You must remember that up until June of 1952 I was in the middle of the military organization that had access to all of the type of information that I could possibly get; so the additional information that I received, because of my peculiar status, was very limited, indeed.
But I did make it clear to Mr. Stevenson that while the information itself was of a secret character and could be imparted to no one else, that he was under no obligation otherwise.
Q. John L. Steele, Time Magazine: Mr. President, referring back to Mr. Clark's question of a moment ago, regardless of politics, you seem to have a tremendous reservoir of good will on the part of young people all over the country. With the schools opening up this week and next in places of serious tension, I wonder if there is anything you would like to say through us to the younger people who are going to school regarding this problem?
THE PRESIDENT. Well, I can say what I have said so often: it is difficult through law and through force to change a man's heart. It seems to me that all of us who are so interested in this question of equality of rights regardless of religion and of race and color should do more about it. I try to miss no opportunity to urge people--I have done it; I have asked the clergy in, and I have asked them to help. I have asked educators in, I have asked them to help. Whenever I see a governor I ask him to help.
But I do believe that we must all, regardless of our calling in this world, help to bring about a change in spirit so that extremists on both sides do not defeat what we know is a reasonable, logical conclusion to this whole affair, which is recognition of the equality of men.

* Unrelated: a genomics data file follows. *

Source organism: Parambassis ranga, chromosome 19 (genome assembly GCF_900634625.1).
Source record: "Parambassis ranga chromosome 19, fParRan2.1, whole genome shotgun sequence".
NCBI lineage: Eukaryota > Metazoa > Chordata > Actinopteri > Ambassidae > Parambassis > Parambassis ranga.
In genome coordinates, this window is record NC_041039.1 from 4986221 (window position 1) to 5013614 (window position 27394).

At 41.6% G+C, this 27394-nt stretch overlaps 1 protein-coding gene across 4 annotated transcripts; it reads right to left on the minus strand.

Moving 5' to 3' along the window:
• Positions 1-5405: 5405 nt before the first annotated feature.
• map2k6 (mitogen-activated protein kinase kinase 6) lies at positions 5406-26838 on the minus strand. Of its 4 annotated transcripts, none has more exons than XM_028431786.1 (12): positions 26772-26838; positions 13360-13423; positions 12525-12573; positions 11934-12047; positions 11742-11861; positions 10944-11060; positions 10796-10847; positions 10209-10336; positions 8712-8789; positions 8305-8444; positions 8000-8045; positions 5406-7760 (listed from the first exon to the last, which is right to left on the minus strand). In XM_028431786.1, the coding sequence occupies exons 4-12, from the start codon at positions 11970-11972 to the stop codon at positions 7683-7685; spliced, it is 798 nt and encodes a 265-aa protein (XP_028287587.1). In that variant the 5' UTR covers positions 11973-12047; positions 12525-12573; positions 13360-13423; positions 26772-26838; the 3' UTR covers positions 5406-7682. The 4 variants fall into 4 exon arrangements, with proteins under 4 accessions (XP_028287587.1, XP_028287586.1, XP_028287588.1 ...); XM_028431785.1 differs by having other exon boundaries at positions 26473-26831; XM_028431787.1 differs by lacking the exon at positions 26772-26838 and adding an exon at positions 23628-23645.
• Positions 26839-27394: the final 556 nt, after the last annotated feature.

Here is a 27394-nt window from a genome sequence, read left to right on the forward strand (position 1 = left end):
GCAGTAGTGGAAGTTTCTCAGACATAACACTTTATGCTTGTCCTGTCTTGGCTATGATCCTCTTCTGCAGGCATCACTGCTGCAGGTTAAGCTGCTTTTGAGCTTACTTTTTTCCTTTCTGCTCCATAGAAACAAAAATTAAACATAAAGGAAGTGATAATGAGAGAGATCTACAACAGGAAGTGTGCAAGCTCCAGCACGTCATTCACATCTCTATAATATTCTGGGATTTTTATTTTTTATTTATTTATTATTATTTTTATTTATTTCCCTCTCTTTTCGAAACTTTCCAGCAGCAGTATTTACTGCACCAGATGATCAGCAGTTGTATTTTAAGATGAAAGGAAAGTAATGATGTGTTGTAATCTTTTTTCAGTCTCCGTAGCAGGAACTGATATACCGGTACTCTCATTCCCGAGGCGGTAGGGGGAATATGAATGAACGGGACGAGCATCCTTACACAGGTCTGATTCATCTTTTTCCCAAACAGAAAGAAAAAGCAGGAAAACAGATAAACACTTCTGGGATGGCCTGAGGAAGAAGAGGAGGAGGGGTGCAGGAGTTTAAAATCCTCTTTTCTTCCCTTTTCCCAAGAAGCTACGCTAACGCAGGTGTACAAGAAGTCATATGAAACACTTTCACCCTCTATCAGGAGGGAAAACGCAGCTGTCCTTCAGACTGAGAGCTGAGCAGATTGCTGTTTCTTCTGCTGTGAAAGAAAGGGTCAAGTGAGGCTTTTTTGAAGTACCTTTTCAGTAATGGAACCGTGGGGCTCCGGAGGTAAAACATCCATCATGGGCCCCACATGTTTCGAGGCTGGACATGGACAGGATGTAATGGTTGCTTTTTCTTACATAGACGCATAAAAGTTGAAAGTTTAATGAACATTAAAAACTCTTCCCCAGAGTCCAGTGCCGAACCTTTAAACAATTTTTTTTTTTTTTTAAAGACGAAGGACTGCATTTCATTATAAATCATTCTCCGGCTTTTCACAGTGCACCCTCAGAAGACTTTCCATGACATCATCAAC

The South is full of people of good will, but they are not the ones we now hear. We hear the people that are adamant and are so filled with prejudice that they even resort to violence; and the same way on the other side of the thing, the people who want to have the whole matter settled today.
This is a question of leading and training and teaching people, and it takes some time, unfortunately.
Q. Arthur Sylvester, Newark (N.J.) News: Mr. President, in view of your statement just now, do you endorse the finding of the Supreme Court on segregation or merely accept it as the Republican platform does?
THE PRESIDENT. I think it makes no difference whether or not I endorse it. The Constitution is as the Supreme Court interprets it; and I must conform to that and do my very best to see that it is carried out in this country.
Q. A. Eliyahu Salpeter, Haaretz, Tel Aviv: Mr. President, last week you described, through Mr. Dulles, the terms set forth in the 18-nation conference in London as indispensable to the restoration of confidence that the Suez Canal will continue to serve its purpose. Does this mean that the United States will support Britain and France if they insist on nothing less than the London proposals?
THE PRESIDENT. Well, I am not going to comment on the contents of that proposal while it is being discussed in Cairo.